Question: I have a friend who has been suffering with a cough for several months. Her doctor thinks it is a virus and hasn’t given her any medication because she is pregnant. But shouldn’t it have cleared up now? When is it time to worry about a cough?
Answer: Any cough that lasts longer than one month requires medical attention to diagnose its cause and commence treatment. While all infections viral or bacterial can last a bit longer in pregnancy, owing to an altered immune system, your friend’s hacking needs tackling.
Concerning Conditions or Symptoms
Coughs that don’t go away in a month are of particular concern if:
- You have a known risk of lung disease, such as previous lung cancer, chronic obstructive pulmonary disease or are a past or current smoker
- The cough is accompanied by a fever or shortness of breath.
In either of the above cases, see a doctor promptly.
You also should get immediate medical attention if you are producing yellowish, green or blood-tinged phlegm or sputum. Yellow or green sputum suggests a bacterial infection and requires a doctor’s care, which likely would include treatment with antibiotics. Blood-tinged sputum also requires urgent medical care, especially if you have chest pain.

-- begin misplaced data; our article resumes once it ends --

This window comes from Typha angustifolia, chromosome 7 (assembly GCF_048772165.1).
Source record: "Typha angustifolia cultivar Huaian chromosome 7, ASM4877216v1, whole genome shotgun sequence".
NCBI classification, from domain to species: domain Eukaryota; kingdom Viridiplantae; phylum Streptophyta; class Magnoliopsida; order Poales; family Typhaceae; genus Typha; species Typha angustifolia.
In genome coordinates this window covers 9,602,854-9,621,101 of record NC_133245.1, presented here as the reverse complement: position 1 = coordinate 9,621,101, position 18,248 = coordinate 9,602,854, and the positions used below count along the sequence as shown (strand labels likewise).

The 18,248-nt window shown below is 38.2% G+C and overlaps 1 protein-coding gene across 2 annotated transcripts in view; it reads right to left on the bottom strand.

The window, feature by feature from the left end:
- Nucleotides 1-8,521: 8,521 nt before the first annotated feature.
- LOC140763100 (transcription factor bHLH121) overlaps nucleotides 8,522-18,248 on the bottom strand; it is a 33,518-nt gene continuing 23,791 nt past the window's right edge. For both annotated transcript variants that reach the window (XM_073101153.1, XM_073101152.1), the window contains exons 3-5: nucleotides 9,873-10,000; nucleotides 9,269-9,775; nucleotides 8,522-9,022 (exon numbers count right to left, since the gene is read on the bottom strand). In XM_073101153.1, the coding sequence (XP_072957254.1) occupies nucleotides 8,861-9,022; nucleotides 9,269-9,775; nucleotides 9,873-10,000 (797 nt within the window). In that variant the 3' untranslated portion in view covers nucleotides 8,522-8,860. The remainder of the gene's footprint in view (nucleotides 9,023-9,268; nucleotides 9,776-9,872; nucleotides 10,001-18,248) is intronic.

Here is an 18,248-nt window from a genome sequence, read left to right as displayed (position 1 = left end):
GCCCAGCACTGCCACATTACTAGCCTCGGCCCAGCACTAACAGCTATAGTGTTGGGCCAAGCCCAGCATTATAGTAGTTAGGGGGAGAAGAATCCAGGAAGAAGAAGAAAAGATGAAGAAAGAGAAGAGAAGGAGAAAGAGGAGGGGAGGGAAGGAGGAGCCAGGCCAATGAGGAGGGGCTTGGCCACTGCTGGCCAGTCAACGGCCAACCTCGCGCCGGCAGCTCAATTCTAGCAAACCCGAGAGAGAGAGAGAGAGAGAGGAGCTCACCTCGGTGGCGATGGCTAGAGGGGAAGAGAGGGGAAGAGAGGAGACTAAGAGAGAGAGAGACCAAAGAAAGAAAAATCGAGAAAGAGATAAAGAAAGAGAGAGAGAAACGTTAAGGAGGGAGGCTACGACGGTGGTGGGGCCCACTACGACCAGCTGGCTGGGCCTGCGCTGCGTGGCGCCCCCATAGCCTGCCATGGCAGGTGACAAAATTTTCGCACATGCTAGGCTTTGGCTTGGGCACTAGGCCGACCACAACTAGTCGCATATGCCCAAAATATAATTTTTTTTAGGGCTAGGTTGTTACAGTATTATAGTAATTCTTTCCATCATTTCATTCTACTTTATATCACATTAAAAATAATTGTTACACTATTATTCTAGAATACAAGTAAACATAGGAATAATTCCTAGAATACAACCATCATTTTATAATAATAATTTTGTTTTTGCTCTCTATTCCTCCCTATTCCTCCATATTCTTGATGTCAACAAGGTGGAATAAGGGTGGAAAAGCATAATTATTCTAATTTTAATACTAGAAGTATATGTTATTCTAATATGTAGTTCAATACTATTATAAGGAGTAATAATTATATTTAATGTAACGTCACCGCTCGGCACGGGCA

Persistent Cough Causes
A variety of things can cause a cough that won’t go away. They include the backup of stomach acid into your esophagus (esophageal reflux), voice-box growths, allergies, asthma, and tuberculosis. Less typical causes include histoplasmosis and certain parasites or fungal infections.
In the case of a pregnant woman who has been suffering from a cough for several months (or anyone else, for that matter), I am concerned about the lack of a diagnosis. She should press her doctor to rule out treatable causes.
Treating Coughing Spells
As for treating the coughing spells in the meantime, humidified air is a harmless approach. But be careful not to introduce mould spores by keeping the device clean. If your friend has allergies (or suspects she might), it might be useful to run a high-quality air filter, too.
Throat lozenges, honey and lemon tea and, yes, chicken soup can relieve symptoms. But they are not a cure.
Anyone with a long-running cough needs to see a doctor. It’s just that simple.